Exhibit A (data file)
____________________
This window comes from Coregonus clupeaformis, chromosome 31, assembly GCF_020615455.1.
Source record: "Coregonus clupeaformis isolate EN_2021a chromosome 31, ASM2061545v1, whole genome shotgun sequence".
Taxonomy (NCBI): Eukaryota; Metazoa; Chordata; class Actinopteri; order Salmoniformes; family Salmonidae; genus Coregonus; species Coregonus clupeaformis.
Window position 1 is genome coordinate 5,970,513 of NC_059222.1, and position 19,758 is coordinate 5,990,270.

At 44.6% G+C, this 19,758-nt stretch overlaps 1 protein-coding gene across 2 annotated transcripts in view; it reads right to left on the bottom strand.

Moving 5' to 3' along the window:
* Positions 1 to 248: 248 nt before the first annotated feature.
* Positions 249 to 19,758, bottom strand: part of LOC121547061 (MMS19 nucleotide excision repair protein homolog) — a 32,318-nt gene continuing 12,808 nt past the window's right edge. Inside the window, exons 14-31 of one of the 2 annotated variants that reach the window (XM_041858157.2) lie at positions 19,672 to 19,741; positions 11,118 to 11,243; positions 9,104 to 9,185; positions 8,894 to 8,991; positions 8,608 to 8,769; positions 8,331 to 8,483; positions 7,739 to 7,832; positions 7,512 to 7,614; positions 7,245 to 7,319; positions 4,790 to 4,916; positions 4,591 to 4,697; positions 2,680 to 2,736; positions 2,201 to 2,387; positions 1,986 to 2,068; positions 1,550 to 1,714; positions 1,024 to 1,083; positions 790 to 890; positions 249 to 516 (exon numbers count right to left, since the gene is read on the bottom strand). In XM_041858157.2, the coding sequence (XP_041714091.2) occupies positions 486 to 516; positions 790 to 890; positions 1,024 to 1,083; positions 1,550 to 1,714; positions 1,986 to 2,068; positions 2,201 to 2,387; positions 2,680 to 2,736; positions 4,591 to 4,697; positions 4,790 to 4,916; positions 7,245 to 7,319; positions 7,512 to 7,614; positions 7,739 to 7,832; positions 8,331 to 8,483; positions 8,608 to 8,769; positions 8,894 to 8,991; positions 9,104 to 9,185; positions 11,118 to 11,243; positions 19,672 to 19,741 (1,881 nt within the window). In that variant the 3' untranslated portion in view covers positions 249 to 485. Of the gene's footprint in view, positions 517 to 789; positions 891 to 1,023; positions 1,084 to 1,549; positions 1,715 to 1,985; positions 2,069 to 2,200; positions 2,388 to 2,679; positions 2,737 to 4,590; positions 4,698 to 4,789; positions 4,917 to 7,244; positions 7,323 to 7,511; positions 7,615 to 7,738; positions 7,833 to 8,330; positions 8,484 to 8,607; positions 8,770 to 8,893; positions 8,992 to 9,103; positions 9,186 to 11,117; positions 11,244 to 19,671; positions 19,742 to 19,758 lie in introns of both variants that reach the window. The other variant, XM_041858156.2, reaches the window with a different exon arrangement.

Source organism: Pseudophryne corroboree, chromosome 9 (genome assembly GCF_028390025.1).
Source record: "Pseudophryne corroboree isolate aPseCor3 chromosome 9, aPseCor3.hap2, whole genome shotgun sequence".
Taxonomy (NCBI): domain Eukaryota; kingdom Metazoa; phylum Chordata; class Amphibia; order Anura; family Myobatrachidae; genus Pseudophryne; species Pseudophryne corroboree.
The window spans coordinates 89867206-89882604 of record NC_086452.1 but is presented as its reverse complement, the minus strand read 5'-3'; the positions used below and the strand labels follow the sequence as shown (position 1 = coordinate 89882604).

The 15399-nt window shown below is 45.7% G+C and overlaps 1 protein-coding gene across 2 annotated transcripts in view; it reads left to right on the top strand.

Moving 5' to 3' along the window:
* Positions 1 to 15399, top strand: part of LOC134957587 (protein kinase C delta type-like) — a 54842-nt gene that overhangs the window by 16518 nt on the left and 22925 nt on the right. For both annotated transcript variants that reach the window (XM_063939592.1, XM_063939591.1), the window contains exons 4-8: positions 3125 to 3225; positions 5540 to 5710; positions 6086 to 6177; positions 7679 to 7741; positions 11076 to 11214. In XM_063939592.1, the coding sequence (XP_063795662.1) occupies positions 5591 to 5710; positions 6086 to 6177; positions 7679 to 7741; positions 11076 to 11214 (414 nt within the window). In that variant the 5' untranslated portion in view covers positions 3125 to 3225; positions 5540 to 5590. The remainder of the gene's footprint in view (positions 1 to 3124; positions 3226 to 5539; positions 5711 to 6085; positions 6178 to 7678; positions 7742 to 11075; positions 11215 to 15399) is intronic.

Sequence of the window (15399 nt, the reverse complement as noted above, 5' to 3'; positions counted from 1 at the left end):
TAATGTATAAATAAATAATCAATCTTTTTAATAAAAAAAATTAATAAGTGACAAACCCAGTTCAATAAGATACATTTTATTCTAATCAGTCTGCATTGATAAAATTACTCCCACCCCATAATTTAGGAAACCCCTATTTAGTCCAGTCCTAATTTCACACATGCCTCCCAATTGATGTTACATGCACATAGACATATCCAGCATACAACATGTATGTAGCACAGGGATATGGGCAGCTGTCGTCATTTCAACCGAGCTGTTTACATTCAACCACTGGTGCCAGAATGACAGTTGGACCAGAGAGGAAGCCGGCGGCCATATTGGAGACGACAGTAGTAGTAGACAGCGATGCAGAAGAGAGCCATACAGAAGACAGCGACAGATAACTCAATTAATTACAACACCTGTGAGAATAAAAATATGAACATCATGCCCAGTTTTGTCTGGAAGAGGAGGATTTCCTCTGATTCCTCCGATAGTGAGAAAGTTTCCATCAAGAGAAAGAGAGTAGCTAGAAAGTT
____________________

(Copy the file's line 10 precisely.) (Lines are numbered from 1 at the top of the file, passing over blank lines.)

Source record: "Pseudophryne corroboree isolate aPseCor3 chromosome 9, aPseCor3.hap2, whole genome shotgun sequence".